It's easier to keep mostly the same opinions you had before. If the church taught you to be constantly afraid, constantly angry, about "how the world is going," it will be hard to change your point of view. But Steve believes, as I believe, that one has a responsibility to know the truth. What if all of that was fear tactics? What if the way you vote, the things you promote, or the condemnations you've pronounced have done harm? Reconsider everything.
Take your time. You don't have to have it all worked out right away. Catholics will demand, "So are you contracepting now? What do you think about abortion?" It's okay to say, "I'm still working all that out." In fact, that's almost the only answer you can say that won't get you attacked with either, "Here's why you're wrong," or "If you agree with the church on that, you should just be Catholic again!"
4. Don't look backwards
You know how Lot's wife was turned to a pillar of salt for looking over her shoulder? That's a terrible story, the bible is messed up. Anyway, there's an impulse after leaving the church to keep obsessing over it. You study the theology you already know, in order to reassure yourself that you weren't making up the problems. You keep talking with Catholic people, maybe arguing with them to get some kind of closure, a point where they admit you did the right thing by leaving. (You will not get this.) You can even make an entire living, like Rod Dreher does, out of criticizing the church you're no longer a part of.
It's one thing to do this for a little while. Maybe it's even healthy. But if it's been a year and you're still mostly surrounded by Catholics, reading Catholic blogs, coming up with ever more airtight refutations of Catholic teaching . . . it might be time to move on a little bit. That history is always going to be a part of you; you don't have to pretend otherwise. But it can be like picking at a scab a little bit. Leaving the church is painful, and constantly putting yourself back into that mindset keeps that pain going.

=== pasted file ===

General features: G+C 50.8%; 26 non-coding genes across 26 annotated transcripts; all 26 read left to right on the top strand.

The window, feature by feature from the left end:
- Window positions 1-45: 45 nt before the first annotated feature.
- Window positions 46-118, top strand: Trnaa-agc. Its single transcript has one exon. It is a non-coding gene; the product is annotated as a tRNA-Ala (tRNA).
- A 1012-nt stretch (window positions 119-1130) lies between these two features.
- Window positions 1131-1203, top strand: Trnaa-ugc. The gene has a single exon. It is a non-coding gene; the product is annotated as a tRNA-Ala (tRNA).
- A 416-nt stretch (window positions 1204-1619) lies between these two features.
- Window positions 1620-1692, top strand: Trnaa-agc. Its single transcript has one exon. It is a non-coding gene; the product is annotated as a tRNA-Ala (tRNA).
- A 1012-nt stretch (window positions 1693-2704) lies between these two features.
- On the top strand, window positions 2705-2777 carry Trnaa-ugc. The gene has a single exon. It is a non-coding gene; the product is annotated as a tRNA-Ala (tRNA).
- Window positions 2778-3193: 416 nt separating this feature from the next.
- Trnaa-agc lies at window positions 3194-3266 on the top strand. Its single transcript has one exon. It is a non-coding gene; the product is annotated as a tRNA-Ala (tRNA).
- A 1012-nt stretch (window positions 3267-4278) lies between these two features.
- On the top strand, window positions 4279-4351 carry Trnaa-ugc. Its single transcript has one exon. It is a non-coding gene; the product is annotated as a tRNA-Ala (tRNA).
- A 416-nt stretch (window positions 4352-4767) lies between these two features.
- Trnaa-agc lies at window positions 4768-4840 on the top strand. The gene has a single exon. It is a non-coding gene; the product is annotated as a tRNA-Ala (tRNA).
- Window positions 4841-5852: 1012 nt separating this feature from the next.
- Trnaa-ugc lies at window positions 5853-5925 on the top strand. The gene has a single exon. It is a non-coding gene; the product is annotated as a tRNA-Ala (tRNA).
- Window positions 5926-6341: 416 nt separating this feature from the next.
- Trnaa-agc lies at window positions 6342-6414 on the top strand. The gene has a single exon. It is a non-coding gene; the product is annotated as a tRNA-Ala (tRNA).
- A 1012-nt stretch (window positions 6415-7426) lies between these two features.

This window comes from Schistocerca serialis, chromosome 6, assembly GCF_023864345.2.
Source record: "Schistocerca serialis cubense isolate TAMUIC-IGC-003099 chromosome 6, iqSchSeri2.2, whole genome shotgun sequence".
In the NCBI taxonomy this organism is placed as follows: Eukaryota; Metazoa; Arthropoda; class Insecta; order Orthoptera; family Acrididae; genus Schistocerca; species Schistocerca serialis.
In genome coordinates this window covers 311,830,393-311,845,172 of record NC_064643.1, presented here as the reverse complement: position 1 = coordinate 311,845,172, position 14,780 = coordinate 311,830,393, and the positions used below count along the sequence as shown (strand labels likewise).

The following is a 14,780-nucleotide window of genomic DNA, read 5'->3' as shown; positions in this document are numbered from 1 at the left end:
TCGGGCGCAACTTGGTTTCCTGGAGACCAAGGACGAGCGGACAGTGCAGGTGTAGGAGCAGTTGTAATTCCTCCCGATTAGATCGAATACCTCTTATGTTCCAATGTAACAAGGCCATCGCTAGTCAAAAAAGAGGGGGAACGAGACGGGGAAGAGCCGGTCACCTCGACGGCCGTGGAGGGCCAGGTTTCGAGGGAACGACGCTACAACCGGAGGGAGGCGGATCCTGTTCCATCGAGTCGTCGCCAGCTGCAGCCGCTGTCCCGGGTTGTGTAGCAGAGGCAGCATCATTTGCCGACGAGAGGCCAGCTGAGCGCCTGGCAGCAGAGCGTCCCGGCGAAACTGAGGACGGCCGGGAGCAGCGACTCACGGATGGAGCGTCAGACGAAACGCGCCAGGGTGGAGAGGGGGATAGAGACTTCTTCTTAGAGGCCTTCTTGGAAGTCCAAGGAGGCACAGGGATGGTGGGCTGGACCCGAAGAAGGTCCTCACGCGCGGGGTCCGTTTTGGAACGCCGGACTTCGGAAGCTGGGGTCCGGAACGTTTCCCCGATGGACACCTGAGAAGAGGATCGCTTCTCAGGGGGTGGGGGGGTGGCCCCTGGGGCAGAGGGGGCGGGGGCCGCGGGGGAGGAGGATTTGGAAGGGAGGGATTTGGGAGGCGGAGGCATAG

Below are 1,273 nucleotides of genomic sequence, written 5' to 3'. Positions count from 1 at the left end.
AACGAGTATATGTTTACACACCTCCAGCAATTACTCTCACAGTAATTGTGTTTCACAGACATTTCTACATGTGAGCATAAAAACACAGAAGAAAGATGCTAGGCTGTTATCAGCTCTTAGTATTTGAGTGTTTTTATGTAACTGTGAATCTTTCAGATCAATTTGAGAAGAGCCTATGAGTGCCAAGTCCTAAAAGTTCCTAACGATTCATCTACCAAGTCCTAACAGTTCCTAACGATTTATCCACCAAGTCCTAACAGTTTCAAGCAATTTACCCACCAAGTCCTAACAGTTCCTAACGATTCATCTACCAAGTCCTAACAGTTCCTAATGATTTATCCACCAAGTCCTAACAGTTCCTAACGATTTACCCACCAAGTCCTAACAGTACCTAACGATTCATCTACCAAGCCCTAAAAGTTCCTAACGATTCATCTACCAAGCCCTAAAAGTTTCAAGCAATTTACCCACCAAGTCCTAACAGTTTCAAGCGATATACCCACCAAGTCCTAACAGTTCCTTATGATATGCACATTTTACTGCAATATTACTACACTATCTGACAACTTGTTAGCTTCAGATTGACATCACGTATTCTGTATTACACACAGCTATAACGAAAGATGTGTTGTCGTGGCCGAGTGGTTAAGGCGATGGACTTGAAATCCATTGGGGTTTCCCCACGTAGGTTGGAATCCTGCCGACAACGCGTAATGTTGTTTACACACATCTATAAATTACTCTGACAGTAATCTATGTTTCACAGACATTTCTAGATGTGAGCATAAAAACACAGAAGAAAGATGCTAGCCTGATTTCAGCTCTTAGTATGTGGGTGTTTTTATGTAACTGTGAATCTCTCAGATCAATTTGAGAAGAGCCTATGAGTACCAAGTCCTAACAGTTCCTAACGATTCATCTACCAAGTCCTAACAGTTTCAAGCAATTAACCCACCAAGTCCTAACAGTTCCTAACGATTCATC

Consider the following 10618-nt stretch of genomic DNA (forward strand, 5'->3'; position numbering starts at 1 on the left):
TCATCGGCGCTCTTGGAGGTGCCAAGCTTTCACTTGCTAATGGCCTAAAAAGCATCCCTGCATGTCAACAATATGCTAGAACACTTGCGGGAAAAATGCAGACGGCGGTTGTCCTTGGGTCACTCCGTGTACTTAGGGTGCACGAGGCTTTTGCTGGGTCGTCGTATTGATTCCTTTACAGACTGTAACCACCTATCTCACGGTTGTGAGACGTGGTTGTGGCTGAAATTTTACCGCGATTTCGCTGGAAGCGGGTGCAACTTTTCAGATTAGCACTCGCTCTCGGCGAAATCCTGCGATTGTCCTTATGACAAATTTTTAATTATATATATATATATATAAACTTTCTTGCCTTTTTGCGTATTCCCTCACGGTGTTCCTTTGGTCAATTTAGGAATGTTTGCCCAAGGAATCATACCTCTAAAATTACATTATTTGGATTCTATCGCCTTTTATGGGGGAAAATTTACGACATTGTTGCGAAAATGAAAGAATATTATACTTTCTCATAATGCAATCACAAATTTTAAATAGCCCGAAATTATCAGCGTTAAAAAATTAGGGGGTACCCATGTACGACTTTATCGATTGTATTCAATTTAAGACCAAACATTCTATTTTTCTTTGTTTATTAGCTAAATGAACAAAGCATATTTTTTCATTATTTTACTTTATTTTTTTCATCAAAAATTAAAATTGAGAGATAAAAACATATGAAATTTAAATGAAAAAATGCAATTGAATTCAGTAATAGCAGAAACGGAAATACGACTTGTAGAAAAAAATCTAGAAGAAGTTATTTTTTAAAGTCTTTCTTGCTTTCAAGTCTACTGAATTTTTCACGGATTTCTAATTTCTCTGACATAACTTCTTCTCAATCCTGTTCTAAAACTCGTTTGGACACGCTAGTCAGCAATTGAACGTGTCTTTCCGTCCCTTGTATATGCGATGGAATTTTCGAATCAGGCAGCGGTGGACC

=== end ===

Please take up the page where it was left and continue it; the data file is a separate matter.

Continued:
Find some non-Catholic friends, both ex-Catholics and never-Catholics. (The former get you so well. The latter remind you that you have to have something else to talk about besides that.) Have new interests and hobbies. Get, eventually, to a point where having been Catholic is just one thing about you. (I'm not going to claim I'm fully there.)
5. Replace those things that actually helped you.
When I first left the church, I tried to replace all of it: the prayers, the holidays, the songs. The church was just such a big part of my life, I felt like I needed all of that. These days I don't do so much of that. Many of the things I used to do, I found I didn't really need, so they fell by the wayside.
You have to ask yourself, what have you been relying on the church for? For good reason,* the church doesn't encourage you to think about what you're getting out of it, but it's very likely you did get something out of it. A way to self-improvement, some daily or weekly meditative time, a coping mechanism for anxiety, an opportunity to do charitable work, a community of like-minded people. Where can you get those things? It doesn't have to all be in the same place.
(*it's because if you actually kept a tally, you'd see you give much more than you get, and very often you get nothing)
There's one thing, though, that you shouldn't replace. Don't replace one all-inclusive, package vacation to truth with another. The church claimed to have all truth so you never needed to go elsewhere. Don't find some other organization or guru and eat up everything they say. Don't fall for ideologies that claim to explain everything. Everything is not privilege vs. oppression. Everything is not order vs. chaos. Everything is complicated. Listen to a variety of people, read different sources, keep thinking.
The church taught you to doubt yourself and seek an outside arbiter of truth. It's not wrong that your reason is fallible. But if your reason is fallible at finding the truth, it's even worse at picking authorities that can find the truth for you. Everyone else's reason is fallible too. The best safety measure against all of that is to double-check other people's claims of truth against your own reason.
6. Heal emotionally.
When you're newly out of the church, you're recovering from two traumas. One of them is leaving the church, and the other is the time you spent in it. Depending on how it went for you, those may be more or less severe.
Your time in the church might have loaded you down with:
- Terror of hell
- Conviction that you are not a good person
- Fear of the outside world
- Guilt for small things
- Fear of enjoying yourself in any way, and guilt when you do
- Sexual dysfunction or shame
- Social rejection by your community
- Existential angst or fear
- Worry about doing the right thing
- Grief at losing God
- Panic that this life might be all there is
- Regret at how you've spent your life this far